# Spin zero photons

As I understand it, the reason why there is no Spin 0 Photon is because the polarisation of an EM field lives in two dimension. Hence we only have two basis vectors, yielding two pairs of ladder operators in the quantization.

Is this correct?

If I recall correctly, in a cavity the polarizations must not be perpendicular to the direction of propagation, so we should have three allowed basis vectors for our polarization. Does this mean that in this case we can have Spin 0 photons? Would this be equivalent to massive photons?

EDIT:

I have now found out that for massive photons in free space, we have a massive term $\frac{1}{2}M²A_\mu A^\mu$ in the Lagrangian, which thereby loses its gauge freedom (Lorenz gauge goes mandatory). Hence we now get three polarizations (without mass, the Coulomb gauge $\partial_i A_i = 0$ directly yields $\vec{k}\cdot\vec{A}=0$), and the (longitudinal) polarization $\vec{\varepsilon}_3 \propto \vec{k}$ generates the spin 0 photon.

You are correct that the reason the photon is not spin 0 is because there are multiple polarizations.

Saying that a particle is spin 0 means that under rotations of your spatial coordinate system the mathematical description of the internal state of the particle does not change. For the massive photon case there are three polarizations and when you rotate your coordinate system the polarizations rotate like a three-dimensional vector. In such a case we say it has spin 1. Different ways that the internal state can change under rotations are called different representations and are labeled with different half-integers of spin.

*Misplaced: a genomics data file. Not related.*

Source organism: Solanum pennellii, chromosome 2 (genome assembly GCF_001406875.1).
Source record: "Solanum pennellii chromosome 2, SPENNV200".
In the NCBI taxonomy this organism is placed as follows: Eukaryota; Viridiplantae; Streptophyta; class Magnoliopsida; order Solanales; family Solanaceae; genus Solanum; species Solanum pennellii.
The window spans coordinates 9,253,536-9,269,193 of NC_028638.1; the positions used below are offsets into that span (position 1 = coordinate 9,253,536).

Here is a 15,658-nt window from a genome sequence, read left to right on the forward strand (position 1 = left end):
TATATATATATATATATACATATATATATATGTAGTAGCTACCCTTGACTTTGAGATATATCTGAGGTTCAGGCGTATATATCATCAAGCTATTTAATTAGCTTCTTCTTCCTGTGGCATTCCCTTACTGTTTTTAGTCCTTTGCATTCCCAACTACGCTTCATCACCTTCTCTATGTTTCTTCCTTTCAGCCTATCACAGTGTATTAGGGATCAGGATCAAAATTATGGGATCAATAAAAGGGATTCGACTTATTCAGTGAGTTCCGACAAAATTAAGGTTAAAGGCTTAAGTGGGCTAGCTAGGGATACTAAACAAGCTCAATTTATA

Note that if a particle has multiple internal states that have nothing to do with rotations of space it can still be spin 0. This is the case for the pion triplet which also has three states, but it doesn't change under rotations so it has spin 0 (but isospin 1).

In the massless case it is trickier to define spin this way because it is trickier to define what we mean by internal state when we can not go to a rest frame. It turns out that you always only get two internal helicity states, so just knowing that there are two polarizations does not tell us what the spin is. But it is still true that the helicity is quantized in half-integers, and the photon still happens to have spin 1.

This is related to the fact that you have to rotate the polarization vector by a full 360 to come back to same state. A gravitational wave also has two polarizations but you only have to rotate by 180 to get back to the same state (2 cycles in one full rotation) so it has spin 2.

Photons have a varying electric and a varying magnetic field, perpendicular to each other and perpendicular to the photons propagation (in vacuum). This fields have a direction, for example from plus to minus and from north to south (this is a convention). What ever you try, you will end up with exact two combinations of the fields directions:  • But my question is specifically not about free space. Is your point that even in TE or TM modes, even though one field is not perpendicular to k, the polarization will still be restricted to 2 dimensions? – Pascal Engeler Jun 18 '15 at 7:46
• Exact. But my opinion is not representiv. – HolgerFiedler Jun 18 '15 at 11:07
• I don't understand what that's supposed to mean. – Pascal Engeler Jun 18 '15 at 12:43
• QED is good for processes inside the nucleus. But since they tried to explain photons as disturbances in space photons are claimed as not more real. That is why my explanation about spin and its visualization may be would not accepted. – HolgerFiedler Jun 18 '15 at 13:53